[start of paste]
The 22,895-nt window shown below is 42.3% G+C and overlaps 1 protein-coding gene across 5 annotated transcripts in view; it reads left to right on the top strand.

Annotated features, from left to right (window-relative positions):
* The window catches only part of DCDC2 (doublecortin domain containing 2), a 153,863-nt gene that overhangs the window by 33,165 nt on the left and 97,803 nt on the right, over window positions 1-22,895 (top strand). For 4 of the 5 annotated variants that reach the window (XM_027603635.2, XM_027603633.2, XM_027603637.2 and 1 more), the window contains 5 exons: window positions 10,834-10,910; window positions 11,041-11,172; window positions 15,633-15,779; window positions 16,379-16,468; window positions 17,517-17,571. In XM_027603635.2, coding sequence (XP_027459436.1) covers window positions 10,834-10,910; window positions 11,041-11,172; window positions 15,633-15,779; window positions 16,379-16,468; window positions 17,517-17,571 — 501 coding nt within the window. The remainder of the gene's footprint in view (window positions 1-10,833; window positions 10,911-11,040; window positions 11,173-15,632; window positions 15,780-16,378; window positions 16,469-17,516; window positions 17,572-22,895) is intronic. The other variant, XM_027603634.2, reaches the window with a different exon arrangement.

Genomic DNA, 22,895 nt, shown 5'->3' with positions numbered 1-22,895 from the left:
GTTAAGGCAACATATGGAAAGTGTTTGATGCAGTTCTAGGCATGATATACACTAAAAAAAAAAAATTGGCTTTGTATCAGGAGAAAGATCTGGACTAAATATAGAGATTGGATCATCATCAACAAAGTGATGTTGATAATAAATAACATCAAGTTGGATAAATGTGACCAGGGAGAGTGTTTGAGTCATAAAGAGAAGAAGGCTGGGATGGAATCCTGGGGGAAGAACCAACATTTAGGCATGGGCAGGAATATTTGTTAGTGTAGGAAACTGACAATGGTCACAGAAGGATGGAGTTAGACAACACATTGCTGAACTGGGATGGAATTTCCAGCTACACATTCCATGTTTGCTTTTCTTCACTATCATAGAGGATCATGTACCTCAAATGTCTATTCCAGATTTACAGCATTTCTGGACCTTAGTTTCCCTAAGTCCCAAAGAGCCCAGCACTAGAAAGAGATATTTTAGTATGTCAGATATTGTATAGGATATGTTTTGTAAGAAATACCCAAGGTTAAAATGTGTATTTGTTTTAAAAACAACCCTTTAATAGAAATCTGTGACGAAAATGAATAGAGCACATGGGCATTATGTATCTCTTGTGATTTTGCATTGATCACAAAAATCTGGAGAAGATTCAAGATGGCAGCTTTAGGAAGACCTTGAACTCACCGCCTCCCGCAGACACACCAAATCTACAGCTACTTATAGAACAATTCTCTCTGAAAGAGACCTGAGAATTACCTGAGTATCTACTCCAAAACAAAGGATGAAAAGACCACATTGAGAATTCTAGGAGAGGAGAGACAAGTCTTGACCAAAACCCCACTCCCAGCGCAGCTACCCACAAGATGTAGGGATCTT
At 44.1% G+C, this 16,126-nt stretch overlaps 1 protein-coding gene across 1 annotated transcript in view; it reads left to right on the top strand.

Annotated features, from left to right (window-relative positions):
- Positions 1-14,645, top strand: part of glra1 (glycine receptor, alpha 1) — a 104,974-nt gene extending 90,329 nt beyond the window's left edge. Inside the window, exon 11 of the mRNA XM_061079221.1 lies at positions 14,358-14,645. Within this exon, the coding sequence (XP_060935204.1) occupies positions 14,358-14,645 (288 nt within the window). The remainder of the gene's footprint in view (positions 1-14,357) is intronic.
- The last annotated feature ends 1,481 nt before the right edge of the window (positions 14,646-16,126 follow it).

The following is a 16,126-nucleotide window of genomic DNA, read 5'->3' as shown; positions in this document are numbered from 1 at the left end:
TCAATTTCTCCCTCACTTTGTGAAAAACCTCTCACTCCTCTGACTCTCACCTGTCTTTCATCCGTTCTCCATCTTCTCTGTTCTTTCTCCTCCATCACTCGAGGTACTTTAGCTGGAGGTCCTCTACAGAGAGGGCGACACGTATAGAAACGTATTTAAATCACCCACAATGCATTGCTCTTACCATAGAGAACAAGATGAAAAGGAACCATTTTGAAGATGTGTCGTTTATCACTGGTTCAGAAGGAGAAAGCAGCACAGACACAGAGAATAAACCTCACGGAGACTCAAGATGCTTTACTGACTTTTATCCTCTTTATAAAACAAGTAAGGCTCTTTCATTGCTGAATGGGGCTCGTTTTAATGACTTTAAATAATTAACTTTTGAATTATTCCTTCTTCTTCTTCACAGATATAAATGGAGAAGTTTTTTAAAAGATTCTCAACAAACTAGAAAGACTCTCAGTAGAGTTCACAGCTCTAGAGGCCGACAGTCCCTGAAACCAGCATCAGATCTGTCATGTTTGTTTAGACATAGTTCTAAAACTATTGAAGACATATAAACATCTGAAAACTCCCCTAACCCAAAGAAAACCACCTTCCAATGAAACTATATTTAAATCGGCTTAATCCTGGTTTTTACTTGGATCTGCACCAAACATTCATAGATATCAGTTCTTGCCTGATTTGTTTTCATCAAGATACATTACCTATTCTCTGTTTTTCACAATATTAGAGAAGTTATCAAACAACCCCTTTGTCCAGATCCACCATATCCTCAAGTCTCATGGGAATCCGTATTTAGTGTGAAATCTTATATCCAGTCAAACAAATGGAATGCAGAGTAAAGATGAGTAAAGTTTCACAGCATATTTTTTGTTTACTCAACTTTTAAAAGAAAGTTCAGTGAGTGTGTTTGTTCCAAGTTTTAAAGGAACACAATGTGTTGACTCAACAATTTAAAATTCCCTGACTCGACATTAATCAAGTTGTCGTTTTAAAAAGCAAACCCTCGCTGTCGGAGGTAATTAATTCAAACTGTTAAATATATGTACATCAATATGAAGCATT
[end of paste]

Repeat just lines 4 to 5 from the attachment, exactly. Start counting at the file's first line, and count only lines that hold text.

Genomic DNA, 22,895 nt, shown 5'->3' with positions numbered 1-22,895 from the left:
GTTAAGGCAACATATGGAAAGTGTTTGATGCAGTTCTAGGCATGATATACACTAAAAAAAAAAAATTGGCTTTGTATCAGGAGAAAGATCTGGACTAAATATAGAGATTGGATCATCATCAACAAAGTGATGTTGATAATAAATAACATCAAGTTGGATAAATGTGACCAGGGAGAGTGTTTGAGTCATAAAGAGAAGAAGGCTGGGATGGAATCCTGGGGGAAGAACCAACATTTAGGCATGGGCAGGAATATTTGTTAGTGTAGGAAACTGACAATGGTCACAGAAGGATGGAGTTAGACAACACATTGCTGAACTGGGATGGAATTTCCAGCTACACATTCCATGTTTGCTTTTCTTCACTATCATAGAGGATCATGTACCTCAAATGTCTATTCCAGATTTACAGCATTTCTGGACCTTAGTTTCCCTAAGTCCCAAAGAGCCCAGCACTAGAAAGAGATATTTTAGTATGTCAGATATTGTATAGGATATGTTTTGTAAGAAATACCCAAGGTTAAAATGTGTATTTGTTTTAAAAACAACCCTTTAATAGAAATCTGTGACGAAAATGAATAGAGCACATGGGCATTATGTATCTCTTGTGATTTTGCATTGATCACAAAAATCTGGAGAAGATTCAAGATGGCAGCTTTAGGAAGACCTTGAACTCACCGCCTCCCGCAGACACACCAAATCTACAGCTACTTATAGAACAATTCTCTCTGAAAGAGACCTGAGAATTACCTGAGTATCTACTCCAAAACAAAGGATGAAAAGACCACATTGAGAATTCTAGGAGAGGAGAGACAAGTCTTGACCAAAACCCCACTCCCAGCGCAGCTACCCACAAGATGTAGGGATCTT